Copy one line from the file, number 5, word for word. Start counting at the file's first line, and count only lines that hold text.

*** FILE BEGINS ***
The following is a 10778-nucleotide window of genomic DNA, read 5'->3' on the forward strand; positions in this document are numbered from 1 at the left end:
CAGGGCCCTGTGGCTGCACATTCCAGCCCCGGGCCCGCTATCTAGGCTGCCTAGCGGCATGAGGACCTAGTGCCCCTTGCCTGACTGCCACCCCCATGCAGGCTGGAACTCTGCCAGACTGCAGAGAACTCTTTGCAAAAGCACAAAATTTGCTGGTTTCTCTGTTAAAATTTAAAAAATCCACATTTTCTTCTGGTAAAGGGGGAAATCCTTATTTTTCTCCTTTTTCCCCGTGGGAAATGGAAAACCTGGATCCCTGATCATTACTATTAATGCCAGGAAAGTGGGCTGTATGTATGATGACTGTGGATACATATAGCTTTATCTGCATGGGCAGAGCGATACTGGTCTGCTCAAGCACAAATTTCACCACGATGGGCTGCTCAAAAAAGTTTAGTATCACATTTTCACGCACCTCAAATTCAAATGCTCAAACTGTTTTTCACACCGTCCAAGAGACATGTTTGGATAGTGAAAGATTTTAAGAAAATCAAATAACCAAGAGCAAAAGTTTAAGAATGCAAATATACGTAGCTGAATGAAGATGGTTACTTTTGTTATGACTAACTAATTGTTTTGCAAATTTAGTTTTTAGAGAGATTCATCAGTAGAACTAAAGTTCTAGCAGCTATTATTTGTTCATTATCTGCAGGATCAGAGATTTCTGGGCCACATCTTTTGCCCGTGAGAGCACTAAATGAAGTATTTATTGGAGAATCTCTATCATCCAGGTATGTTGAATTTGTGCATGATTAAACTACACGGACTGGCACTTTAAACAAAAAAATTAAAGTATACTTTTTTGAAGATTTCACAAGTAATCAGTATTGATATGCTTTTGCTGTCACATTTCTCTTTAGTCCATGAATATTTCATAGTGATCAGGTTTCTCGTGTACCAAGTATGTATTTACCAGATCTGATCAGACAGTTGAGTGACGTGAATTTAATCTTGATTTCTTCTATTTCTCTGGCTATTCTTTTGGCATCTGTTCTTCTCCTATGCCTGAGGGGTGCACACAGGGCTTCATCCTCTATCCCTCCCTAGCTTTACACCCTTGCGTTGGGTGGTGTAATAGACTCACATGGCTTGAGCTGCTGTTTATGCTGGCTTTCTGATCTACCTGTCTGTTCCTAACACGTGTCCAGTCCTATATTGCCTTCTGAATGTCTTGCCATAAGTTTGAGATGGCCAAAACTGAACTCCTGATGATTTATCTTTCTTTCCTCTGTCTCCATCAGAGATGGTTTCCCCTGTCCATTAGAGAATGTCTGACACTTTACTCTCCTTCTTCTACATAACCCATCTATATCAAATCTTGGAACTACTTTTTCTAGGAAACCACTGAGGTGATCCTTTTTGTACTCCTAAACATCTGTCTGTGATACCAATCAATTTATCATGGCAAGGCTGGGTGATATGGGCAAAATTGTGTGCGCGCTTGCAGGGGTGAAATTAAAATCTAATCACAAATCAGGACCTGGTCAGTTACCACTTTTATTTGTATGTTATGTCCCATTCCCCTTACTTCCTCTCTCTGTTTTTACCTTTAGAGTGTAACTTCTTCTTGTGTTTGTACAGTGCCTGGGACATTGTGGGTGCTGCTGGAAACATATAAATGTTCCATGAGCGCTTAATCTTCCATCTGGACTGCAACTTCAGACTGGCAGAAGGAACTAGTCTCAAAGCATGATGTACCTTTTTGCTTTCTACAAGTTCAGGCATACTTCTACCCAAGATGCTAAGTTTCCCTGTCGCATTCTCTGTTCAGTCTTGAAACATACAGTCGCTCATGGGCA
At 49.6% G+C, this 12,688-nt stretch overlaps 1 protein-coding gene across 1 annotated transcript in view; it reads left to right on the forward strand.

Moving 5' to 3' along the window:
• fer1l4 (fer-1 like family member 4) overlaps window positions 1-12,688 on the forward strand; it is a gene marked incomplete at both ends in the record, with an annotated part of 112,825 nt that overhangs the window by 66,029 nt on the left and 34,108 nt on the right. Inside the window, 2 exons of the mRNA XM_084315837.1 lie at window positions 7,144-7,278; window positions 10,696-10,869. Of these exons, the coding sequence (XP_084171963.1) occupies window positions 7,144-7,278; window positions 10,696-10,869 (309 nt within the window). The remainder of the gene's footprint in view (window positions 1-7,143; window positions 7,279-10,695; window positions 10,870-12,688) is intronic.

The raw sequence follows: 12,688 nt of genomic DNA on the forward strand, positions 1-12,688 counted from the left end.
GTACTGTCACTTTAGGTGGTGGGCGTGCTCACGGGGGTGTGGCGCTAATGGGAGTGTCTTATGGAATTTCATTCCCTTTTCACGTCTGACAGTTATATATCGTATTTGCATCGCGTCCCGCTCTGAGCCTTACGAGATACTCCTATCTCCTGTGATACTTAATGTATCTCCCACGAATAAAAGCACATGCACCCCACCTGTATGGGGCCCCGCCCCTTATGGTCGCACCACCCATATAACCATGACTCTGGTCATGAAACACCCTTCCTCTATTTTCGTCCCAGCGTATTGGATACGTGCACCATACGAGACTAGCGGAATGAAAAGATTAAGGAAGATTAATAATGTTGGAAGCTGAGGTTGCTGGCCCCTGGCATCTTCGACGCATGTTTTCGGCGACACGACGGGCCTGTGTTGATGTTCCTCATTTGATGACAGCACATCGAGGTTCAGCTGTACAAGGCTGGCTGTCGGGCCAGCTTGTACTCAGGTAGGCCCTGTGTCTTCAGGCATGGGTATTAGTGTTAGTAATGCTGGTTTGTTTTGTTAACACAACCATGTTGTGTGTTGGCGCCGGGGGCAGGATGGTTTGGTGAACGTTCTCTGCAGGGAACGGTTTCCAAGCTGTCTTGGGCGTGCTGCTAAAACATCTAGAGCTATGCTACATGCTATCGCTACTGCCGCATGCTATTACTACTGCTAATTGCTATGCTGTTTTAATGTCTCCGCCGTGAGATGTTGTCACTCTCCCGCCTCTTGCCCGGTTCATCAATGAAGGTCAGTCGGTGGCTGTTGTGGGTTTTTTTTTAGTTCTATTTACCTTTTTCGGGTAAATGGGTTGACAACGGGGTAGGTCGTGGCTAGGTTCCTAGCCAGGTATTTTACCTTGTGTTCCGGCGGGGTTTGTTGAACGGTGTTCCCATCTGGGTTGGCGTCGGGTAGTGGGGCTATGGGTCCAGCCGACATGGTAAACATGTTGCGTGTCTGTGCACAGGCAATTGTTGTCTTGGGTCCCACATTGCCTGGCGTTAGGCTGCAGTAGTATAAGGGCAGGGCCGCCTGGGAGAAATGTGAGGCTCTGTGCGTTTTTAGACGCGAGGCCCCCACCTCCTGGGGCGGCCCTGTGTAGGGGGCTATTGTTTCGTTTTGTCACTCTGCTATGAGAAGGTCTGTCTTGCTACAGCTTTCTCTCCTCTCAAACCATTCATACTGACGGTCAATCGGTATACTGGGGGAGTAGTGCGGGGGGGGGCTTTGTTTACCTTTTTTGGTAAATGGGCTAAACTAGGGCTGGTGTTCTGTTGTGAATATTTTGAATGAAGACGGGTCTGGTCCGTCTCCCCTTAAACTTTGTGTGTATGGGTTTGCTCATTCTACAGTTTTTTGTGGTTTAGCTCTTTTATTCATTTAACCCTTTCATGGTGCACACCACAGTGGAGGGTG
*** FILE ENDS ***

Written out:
• fer1l4 (fer-1 like family member 4) overlaps window positions 1-12,688 on the forward strand; it is a gene marked incomplete at both ends in the record, with an annotated part of 112,825 nt that overhangs the window by 66,029 nt on the left and 34,108 nt on the right. Inside the window, 2 exons of the mRNA XM_084315837.1 lie at window positions 7,144-7,278; window positions 10,696-10,869. Of these exons, the coding sequence (XP_084171963.1) occupies window positions 7,144-7,278; window positions 10,696-10,869 (309 nt within the window). The remainder of the gene's footprint in view (window positions 1-7,143; window positions 7,279-10,695; window positions 10,870-12,688) is intronic.